Baseball, hot dogs, apple pie and Fidelity 401k plans. You can’t get more American than that.
But what is it that makes Fidelity Investments a leader in retirement plans in the U.S.?
In simple terms, the combination of 401k and IRA assets, plus its 401k plan record keeping services, makes Fidelity the biggest financial firm for retirement plans in the country today.
But before we go any deeper, let’s take a look at how 401k plans have evolved and what makes Fidelity such a big player in the retirement planning industry.
A Brief History of 401k Plans
401k plans are named for the section of Internal Revenue Code code — 401k — that made them possible through a provision in the Revenue Act of 1978, which became law in 1980. They’re tax-qualified (essentially, they have tax benefits) and have defined contributions (you, your employer or a combination of both make regular contributions).
In the early 1980s, a few large corporations — including Johnson & Johnson (JNJ), PepsiCo (PEP), and Honeywell (HON) — began offering 401k plans to their employees. Growth and subsequent revisions to tax code ensued and by the late ’90s, there were more than 300,000 401k plans with over 37 million active participants holding more than $1.5 trillion in assets, according to the Employee Benefits Institute.
Fast-forward to today — or at least through Q3 2015 — and there is $6.5 trillion in defined contribution plans, the majority of which are 401k plans, according to Investment Company Institute.
How Fidelity 401k Plans Tapped Into Retirement Industry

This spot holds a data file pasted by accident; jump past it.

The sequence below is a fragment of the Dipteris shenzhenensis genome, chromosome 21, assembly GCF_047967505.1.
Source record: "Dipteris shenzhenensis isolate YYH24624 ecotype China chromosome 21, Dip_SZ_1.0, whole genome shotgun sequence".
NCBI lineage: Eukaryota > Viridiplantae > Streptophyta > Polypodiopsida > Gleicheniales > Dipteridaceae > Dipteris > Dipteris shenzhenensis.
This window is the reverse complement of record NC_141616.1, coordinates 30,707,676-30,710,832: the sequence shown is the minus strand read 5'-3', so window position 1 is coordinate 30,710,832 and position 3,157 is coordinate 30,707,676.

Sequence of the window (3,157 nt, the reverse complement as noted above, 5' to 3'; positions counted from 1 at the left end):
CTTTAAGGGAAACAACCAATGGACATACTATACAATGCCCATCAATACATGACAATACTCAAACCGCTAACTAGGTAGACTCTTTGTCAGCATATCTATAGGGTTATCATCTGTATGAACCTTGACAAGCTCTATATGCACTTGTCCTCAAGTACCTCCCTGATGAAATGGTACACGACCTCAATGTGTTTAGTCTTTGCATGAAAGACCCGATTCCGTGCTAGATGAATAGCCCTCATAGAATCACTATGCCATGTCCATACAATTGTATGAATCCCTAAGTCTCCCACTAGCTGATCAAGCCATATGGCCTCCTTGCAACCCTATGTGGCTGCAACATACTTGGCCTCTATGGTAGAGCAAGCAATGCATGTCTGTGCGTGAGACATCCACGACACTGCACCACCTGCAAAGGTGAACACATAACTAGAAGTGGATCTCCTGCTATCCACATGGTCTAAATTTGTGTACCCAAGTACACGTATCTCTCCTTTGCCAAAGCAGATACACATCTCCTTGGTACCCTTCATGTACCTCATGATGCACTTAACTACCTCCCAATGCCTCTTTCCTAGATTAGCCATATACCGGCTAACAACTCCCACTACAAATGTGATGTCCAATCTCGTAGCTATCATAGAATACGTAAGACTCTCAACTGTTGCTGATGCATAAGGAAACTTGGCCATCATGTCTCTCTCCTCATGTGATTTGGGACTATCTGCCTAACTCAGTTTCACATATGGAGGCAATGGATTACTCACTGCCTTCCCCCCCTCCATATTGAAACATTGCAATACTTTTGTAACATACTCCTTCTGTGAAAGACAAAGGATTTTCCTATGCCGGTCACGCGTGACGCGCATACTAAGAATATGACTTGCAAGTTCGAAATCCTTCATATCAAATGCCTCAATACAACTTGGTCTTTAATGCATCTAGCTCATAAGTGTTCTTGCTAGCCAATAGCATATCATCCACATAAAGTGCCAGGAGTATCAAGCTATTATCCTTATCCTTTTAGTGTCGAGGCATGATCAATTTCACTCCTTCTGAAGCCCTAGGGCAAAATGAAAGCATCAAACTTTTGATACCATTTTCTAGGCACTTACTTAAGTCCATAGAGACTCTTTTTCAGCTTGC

Employer-sponsored retirement plans have shifted from traditional pension plans, where the contributions and investments were directed by employer-appointed trustees and advisors, to 401k plans, which enable employee discretion over deferral amounts and investment selection.
So naturally, firms like Fidelity Investments were, and still are, a natural fit for the evolving retirement planning industry.
Faced with the fiduciary responsibility of shifting the investment decisions to the employees, employers needed to offer a diverse but simple selection of investment offerings for employees to choose. The best investment security type for this task is mutual funds.
Having already tapped into the popularity of mutual funds with the biggest fund in the 1980s, Fidelity Magellan (FMAGX), and with expanding assets in their IRAs in the ’90s with funds like Fidelity Contrafund (FCNTX) and Fidelity Spartan 500 Index (FUSEX), Fidelity grew its retirement planning business alongside the growing 401k plan industry.
Fidelity Investments was also an early player in the target-date fund market with one of the first of such funds, Fidelity Freedom 2010 Fund (FFFCX), opening to investors in October 1996.
Where are we today?
Well, a few data points from Fidelity corporate statistics (through Sept. 30, 2015) help tell the tale:
- The nation’s No. 1 record keeper of 401k plans
- $2.9 trillion in retirement assets under administration
- $1.4 trillion in retirement assets
- $1.7 trillion in mutual fund assets
- 24 million people investing with Fidelity
- 20,000 businesses using Fidelity’s employer benefits service
- 575 mutual funds managed
Although Vanguard recently surpassed Fidelity for the lead in retirement assets held, Fidelity 401k plans still hold the lead for total of assets plus administration services, such as record keeping. Therefore, Fidelity offers the entire package for corporations and small-business owners in their 401k plan needs.
And with the combination of outstanding actively managed funds, target-date retirement funds, and low-cost index funds, Fidelity Investments is sure to remain a leader in the retirement planning industry for a long, long time.
As of this writing, Kent Thune did not personally hold a position in any of the aforementioned securities. However he holds FCNTX and FUSEX in some client accounts. His No. 1 holding is his privately held investment advisory firm in Hilton Head Island, SC. Under no circumstances does this information represent a recommendation to buy or sell securities.